It gives the game’s genre of visual novel, a more interactive element and the feel of actually playing a game; something that is even more elevated with the urgency of survival escape. These are essentially segments of the game where you need to solve a series of puzzles or explore your surroundings, whilst under the threat of an entity who is hell-bent on your destruction. Should you fail to complete your required task, then the consequences can have far-reaching effects on the other characters within the game; sometimes even bringing their own gory demise. It’s here where the tension ramps up significantly, producing an air of urgency that can be exciting, yet utterly terrifying at the same time.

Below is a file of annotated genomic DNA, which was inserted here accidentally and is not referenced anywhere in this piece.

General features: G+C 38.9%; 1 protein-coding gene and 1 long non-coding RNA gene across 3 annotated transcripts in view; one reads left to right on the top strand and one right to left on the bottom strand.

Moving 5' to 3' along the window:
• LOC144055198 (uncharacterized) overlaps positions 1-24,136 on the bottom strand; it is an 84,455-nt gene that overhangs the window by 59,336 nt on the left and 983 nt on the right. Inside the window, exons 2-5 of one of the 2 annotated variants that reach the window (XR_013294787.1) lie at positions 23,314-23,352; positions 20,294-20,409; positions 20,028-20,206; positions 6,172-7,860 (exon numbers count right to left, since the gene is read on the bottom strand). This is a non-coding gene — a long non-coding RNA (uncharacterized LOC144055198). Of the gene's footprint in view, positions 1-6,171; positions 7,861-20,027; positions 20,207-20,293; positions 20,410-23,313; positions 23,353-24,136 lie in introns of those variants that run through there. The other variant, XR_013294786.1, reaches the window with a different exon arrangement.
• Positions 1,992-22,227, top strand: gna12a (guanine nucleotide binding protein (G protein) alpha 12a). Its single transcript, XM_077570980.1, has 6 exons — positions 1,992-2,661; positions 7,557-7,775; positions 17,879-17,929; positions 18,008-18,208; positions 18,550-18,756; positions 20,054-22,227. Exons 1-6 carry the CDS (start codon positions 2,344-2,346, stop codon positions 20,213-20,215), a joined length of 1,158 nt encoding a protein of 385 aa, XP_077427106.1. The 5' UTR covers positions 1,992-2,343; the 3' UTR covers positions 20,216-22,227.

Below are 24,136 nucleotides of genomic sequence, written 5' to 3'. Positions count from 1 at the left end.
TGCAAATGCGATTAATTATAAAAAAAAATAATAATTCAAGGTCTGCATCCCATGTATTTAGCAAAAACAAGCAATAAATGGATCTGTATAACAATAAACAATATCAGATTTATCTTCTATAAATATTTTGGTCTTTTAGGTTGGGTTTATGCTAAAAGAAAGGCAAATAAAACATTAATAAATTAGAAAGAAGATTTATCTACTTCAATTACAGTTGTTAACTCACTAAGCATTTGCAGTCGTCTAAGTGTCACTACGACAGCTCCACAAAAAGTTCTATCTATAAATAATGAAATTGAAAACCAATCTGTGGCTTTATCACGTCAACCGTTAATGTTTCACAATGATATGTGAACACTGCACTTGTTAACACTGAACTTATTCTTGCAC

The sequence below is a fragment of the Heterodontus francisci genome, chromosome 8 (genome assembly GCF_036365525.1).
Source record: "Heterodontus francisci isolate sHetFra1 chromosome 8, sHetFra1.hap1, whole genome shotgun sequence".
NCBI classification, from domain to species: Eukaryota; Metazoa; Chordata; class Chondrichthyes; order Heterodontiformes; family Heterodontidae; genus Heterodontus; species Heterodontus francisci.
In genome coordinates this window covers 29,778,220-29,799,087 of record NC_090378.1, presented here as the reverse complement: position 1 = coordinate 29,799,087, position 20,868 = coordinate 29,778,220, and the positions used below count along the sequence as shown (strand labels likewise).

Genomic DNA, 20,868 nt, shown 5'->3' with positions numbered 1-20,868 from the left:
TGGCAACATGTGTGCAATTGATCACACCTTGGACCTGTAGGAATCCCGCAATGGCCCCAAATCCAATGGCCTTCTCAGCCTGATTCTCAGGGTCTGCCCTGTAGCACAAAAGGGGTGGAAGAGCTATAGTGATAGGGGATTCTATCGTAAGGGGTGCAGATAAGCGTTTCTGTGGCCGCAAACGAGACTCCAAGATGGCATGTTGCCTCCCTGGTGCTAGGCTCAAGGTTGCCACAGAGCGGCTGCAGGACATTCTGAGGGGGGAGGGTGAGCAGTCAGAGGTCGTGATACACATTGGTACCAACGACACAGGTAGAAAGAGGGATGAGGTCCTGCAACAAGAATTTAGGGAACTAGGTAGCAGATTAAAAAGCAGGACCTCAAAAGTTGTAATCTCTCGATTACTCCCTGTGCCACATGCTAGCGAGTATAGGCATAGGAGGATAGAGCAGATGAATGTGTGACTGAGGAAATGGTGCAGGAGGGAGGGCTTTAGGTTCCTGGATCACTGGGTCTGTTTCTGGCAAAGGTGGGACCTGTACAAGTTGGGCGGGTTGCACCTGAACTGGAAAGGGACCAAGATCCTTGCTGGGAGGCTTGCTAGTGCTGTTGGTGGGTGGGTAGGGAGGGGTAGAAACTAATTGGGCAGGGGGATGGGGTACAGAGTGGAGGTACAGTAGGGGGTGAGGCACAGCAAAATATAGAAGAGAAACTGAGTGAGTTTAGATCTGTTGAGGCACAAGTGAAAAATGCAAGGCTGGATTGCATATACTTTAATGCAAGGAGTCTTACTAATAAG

All of its elements combine to produce one of the most immersive visual novels I have ever played. From its superb artwork, creepy ambience, colourful and interesting cast to its interaction of dialogue choices, area investigations and puzzle solving, Spirit Hunter: NG excels in creating a tense and scary atmosphere. It contains a few jump scares, some of which can be quite creative, even hilarious in their execution, but it’s the overall atmosphere that this game produces that simply keeps you playing. Even during the slow-starting introduction of its story through day-to-day life and character building, it slowly builds a tension that constantly keeps you creeping towards the unknown; much in the same way that a horror film keeps you in suspense about what is to happen next.